MADreads for Teens

A review of There is no Dog by Meg Rosoff

Sometimes it seems like there's no order to the universe, that everything happens according to the whim of some higher power who just doesn't listen. In Meg Rosoff's latest novel, There is No Dog, this is quite true. All the creatures on Earth have been created by God, but not the God most of us would like to believe in: this God is a hormonal teenage boy with a crush on an unassuming zookeeper ...read more

Reviewed by Kylee on
March 28, 2012 | 0 comments
Book cover
Time Line of Dystopian Fiction So I ran across a cool infographic about dystopian fiction (part of which you can see to the right) and followed it back to a cool blog post by Patrick who blogs for Goodreads. With Hunger Games about to break box-office records he thought it'd be a good time to look at ...read more

Reviewed by Jane J - Central on
March 22, 2012 | 0 comments
A review of Why We Broke Up by Daniel Handler and Maira Kalman

I was prepared to really like this book. No, I was prepared to really LOVE this book. The pairing of Daniel Handler (aka Lemony Snicket) and Maira Kalman in a YA break-up book? Amazing! The concept of the book - genius!  High school junior Min Green writes a letter to her ex-boyfriend Ed Slaterton explaining how the remnants in their "relationship box" show why they broke up. The items in the box are illustrated by Maira Kalman and begin each chapter. There are many items, many awesome ...read more

Reviewed by Molly - Central on
March 21, 2012 | 3 comments
A review of The Throne of Fire by Rick Riordan

I escaped January in Wisconsin by tagging along with Carter and Sadie Kane, the heroes of Rick Riordan’s awesome Kane Chronicles (The Red Pyramid, The Throne of Fire). These chapter books are pretty thick, but, like the Percy Jackson books, they are action-packed with death- ...read more

Reviewed by Abby on
March 16, 2012 | 0 comments
A review of A Long, Long Sleep by Anna Sheehan

I love fairy tales and I love outer space, so picking up Anna Sheehan's debut novel A Long, Long Sleep was a no-brainer for me.  In this fantastic reinterpretation of the story of Sleeping Beauty, we meet (biologically) 16-year-old Rose Fitzroy, who has been awoken from a long, long sleep by a kiss. It isn't a terribly romantic kiss, though, and she doesn't find herself in a magnificent four-poster bed in a picturesque castle - instead, she's resuscitated from a chemically induced ...read more

Reviewed by Kylee on
March 13, 2012 | 3 comments
A review of The Fault in Our Stars by John Green

There are a fair amount of people on the earth who have not had the pleasure of reading a John Green novel. I really and truly feel bad for them. Still, free choice being what it is, it’s fine if people choose to shuffle off this mortal coil without reading one of his books, but I am firmly of the belief that were one to choose to invest a day or so in reading a John Green novel, life would be richer and there would be, as Green might put it, a little less suck in the world.  Hazel, the ...read more

Reviewed by Katie H. on
March 6, 2012 | 3 comments
A review of The Girl Behind the Glass by Jane Kelley

Crafting a ghost story for kids can be tough. Too scary, and parents will be ripping it out of their child's hands for fear of nightmares. Not scary enough, and kids won't be interested. Jane Kelley, however, gets it just right in her novel The Girl Behind the Glass. Told in a lyrical style reminiscent of Kathi Appelt's The Underneath, the ghostly narrator is thrilled when twins ...read more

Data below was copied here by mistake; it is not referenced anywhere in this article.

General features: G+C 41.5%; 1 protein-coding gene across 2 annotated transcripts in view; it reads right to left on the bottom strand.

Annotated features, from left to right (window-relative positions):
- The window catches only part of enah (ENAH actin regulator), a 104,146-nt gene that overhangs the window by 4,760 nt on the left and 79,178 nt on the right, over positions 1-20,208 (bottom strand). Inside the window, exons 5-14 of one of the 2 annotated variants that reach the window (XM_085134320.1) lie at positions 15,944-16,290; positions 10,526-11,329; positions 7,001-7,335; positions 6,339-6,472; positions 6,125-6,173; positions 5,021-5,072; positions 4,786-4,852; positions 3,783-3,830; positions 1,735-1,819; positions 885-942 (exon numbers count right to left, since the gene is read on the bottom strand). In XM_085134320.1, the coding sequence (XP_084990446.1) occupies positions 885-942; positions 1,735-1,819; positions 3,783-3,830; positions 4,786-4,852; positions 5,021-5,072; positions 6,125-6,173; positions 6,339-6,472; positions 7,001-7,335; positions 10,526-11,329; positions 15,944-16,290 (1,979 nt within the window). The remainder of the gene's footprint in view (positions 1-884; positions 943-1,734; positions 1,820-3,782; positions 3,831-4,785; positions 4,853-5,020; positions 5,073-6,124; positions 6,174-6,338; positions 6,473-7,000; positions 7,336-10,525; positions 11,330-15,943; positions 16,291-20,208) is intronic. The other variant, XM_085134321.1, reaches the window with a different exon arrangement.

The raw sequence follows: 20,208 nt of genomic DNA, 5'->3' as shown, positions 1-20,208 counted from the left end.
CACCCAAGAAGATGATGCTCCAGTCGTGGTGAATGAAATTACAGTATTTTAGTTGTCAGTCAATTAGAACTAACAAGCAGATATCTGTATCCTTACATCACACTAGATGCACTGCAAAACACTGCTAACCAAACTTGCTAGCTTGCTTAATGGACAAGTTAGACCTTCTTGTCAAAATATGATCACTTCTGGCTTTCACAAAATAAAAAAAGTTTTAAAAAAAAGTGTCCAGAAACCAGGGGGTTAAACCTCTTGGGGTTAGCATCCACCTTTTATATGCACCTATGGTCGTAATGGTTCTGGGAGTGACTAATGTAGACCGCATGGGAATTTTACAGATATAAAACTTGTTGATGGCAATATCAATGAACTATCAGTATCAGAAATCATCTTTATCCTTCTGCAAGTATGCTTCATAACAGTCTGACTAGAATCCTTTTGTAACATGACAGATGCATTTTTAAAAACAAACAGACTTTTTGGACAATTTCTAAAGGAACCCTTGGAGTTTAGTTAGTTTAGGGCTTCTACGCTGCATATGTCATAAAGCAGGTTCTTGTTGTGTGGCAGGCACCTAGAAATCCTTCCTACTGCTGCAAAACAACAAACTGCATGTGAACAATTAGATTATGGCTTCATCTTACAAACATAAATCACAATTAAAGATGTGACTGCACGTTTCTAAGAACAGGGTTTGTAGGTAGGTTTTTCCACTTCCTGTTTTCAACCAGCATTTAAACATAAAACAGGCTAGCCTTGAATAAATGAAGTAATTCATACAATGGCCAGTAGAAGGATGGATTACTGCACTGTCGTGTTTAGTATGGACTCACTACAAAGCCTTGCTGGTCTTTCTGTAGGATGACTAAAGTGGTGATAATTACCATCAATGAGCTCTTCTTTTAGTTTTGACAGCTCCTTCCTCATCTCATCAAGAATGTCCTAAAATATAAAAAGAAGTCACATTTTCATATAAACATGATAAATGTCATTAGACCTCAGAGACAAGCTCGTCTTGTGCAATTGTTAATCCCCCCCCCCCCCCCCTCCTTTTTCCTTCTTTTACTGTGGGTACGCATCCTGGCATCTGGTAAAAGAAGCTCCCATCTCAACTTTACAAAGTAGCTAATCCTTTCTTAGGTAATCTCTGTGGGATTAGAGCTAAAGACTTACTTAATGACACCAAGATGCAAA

Reviewed by Krissy on
March 2, 2012 | 0 comments
A review of The Scorpio Races by Maggie Stiefvater

There's a widespread phenomenon among fourth grade girls that I like to call "horse fever." It's not contagious, but it's rampant and for some, all-consuming. Now, I understand that not all girls love horses or obsessively read horse books in fourth grade. Some get started as early as second or third grade and keep going well into their teens. And I know that horse fever is not limited to just girls, because I inherited horse fever from my father. He had a full set of Marguerite Henry's ...read more

Reviewed by Molly - Central on
February 29, 2012 | 0 comments
A review of In Zanesville by Jo Ann Beard

This at-times excruciatingly keen novel starts out with the unnamed narrator and her best friend Felicia babysitting for a wild tribe of six children, a tarantula, a python, a rat snake, a bunch of white mice, and an elderly dog for seventy-five cents an hour in order to earn money for new school clothes. The oldest boy sets the house on fire and the fourteen-year-old babysitters can't decide whether they should call the fire department, their mothers or both. They decide that whatever they do ...read more

Reviewed by Molly - Central on
February 23, 2012 | 1 comment
A review of Legend by Marie Lu

What happens when the most perfect military prodigy sets her sights on capturing the most wanted criminal in The Republic (and they are both 15-year-olds and super hot)? I'll tell you what happens: a book you cannot put down. Legend by Marie Lu takes place in a future Los Angeles that is flooded, poverty stricken and divided into Sectors based on the results of military trials. The elite citizens of The Republic (those that did well on the trials) live in relative comfort while the ...read more

Reviewed by Molly - Central on
February 17, 2012 | 2 comments